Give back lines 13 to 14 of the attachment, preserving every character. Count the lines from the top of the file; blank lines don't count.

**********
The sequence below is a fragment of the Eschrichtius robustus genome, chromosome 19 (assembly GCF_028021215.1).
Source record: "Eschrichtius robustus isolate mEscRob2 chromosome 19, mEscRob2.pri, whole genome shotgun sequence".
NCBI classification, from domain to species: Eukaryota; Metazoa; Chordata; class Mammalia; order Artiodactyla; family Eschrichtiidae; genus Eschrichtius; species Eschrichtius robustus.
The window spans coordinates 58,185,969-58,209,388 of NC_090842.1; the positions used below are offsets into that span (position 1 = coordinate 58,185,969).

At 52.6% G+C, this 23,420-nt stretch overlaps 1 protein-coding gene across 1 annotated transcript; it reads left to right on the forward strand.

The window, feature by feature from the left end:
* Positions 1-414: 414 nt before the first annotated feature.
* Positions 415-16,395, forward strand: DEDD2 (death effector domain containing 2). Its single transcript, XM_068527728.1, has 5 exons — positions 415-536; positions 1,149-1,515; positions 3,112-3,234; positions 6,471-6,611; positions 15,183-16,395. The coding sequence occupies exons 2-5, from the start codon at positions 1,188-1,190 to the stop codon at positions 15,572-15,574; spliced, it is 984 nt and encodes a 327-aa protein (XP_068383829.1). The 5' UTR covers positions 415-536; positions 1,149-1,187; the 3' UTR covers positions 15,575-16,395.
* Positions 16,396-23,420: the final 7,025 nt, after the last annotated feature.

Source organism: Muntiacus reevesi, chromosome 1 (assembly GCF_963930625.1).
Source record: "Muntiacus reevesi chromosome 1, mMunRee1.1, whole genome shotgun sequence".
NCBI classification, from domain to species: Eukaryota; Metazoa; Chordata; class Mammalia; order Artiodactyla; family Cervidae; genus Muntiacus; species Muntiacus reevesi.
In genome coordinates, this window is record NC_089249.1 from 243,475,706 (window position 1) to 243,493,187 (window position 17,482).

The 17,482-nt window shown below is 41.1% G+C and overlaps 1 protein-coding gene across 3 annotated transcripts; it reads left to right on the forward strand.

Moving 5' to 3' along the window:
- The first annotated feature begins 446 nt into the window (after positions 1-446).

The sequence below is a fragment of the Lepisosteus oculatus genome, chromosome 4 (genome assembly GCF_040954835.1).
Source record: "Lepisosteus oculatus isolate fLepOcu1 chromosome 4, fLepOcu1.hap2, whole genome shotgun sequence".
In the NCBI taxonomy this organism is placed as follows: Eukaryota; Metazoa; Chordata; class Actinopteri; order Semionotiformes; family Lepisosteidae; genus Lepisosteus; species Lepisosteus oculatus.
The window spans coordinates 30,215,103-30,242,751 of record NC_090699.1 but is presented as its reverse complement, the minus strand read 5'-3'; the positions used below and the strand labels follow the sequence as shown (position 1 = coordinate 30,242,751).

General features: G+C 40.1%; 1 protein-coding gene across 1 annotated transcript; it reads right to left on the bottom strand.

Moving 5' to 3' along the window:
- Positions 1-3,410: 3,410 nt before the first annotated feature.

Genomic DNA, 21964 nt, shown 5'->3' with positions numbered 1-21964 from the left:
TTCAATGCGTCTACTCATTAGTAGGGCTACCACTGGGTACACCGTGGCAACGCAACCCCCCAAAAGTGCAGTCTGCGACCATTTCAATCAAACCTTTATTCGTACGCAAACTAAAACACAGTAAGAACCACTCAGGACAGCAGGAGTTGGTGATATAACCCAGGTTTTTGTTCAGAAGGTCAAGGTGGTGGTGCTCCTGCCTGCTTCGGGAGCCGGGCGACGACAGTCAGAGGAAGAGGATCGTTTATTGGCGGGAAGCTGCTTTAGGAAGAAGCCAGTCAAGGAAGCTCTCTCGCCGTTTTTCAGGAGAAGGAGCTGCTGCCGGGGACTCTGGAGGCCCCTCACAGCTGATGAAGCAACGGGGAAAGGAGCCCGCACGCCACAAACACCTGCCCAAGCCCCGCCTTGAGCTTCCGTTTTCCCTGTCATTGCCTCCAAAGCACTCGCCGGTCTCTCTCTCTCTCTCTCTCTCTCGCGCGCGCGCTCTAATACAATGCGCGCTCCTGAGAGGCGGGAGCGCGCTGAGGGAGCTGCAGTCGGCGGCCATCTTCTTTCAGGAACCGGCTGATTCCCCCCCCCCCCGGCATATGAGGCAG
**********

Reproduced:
In genome coordinates, this window is record NC_089249.1 from 243,475,706 (window position 1) to 243,493,187 (window position 17,482).

The 17,482-nt window shown below is 41.1% G+C and overlaps 1 protein-coding gene across 3 annotated transcripts; it reads left to right on the forward strand.